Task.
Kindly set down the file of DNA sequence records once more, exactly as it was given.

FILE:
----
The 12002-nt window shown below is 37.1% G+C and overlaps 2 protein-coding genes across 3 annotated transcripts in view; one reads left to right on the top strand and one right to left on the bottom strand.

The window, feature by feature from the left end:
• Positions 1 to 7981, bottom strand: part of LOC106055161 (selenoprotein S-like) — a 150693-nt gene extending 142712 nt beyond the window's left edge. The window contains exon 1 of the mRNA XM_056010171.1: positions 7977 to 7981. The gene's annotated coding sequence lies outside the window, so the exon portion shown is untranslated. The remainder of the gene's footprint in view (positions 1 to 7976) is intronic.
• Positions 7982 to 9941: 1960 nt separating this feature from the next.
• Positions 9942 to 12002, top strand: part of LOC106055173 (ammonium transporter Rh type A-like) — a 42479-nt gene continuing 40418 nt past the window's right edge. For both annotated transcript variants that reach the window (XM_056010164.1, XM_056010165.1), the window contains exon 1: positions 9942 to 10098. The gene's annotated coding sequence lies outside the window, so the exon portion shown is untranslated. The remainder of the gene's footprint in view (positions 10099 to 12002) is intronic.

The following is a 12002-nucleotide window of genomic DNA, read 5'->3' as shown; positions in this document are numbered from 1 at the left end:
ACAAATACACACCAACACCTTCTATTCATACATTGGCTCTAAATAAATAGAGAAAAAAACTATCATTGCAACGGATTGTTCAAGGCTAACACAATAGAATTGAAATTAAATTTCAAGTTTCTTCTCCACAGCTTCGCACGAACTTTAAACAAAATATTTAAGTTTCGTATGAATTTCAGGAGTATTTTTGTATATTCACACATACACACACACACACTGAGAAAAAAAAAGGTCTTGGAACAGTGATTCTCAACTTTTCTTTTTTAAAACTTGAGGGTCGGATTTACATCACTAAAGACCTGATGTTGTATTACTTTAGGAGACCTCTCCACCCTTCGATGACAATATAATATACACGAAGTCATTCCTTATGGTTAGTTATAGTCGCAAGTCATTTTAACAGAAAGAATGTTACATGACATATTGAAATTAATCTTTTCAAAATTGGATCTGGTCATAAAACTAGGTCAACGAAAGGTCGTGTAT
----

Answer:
The 12002-nt window shown below is 37.1% G+C and overlaps 2 protein-coding genes across 3 annotated transcripts in view; one reads left to right on the top strand and one right to left on the bottom strand.

The window, feature by feature from the left end:
• Positions 1 to 7981, bottom strand: part of LOC106055161 (selenoprotein S-like) — a 150693-nt gene extending 142712 nt beyond the window's left edge. The window contains exon 1 of the mRNA XM_056010171.1: positions 7977 to 7981. The gene's annotated coding sequence lies outside the window, so the exon portion shown is untranslated. The remainder of the gene's footprint in view (positions 1 to 7976) is intronic.
• Positions 7982 to 9941: 1960 nt separating this feature from the next.
• Positions 9942 to 12002, top strand: part of LOC106055173 (ammonium transporter Rh type A-like) — a 42479-nt gene continuing 40418 nt past the window's right edge. For both annotated transcript variants that reach the window (XM_056010164.1, XM_056010165.1), the window contains exon 1: positions 9942 to 10098. The gene's annotated coding sequence lies outside the window, so the exon portion shown is untranslated. The remainder of the gene's footprint in view (positions 10099 to 12002) is intronic.

The following is a 12002-nucleotide window of genomic DNA, read 5'->3' as shown; positions in this document are numbered from 1 at the left end:
ACAAATACACACCAACACCTTCTATTCATACATTGGCTCTAAATAAATAGAGAAAAAAACTATCATTGCAACGGATTGTTCAAGGCTAACACAATAGAATTGAAATTAAATTTCAAGTTTCTTCTCCACAGCTTCGCACGAACTTTAAACAAAATATTTAAGTTTCGTATGAATTTCAGGAGTATTTTTGTATATTCACACATACACACACACACACTGAGAAAAAAAAAGGTCTTGGAACAGTGATTCTCAACTTTTCTTTTTTAAAACTTGAGGGTCGGATTTACATCACTAAAGACCTGATGTTGTATTACTTTAGGAGACCTCTCCACCCTTCGATGACAATATAATATACACGAAGTCATTCCTTATGGTTAGTTATAGTCGCAAGTCATTTTAACAGAAAGAATGTTACATGACATATTGAAATTAATCTTTTCAAAATTGGATCTGGTCATAAAACTAGGTCAACGAAAGGTCGTGTAT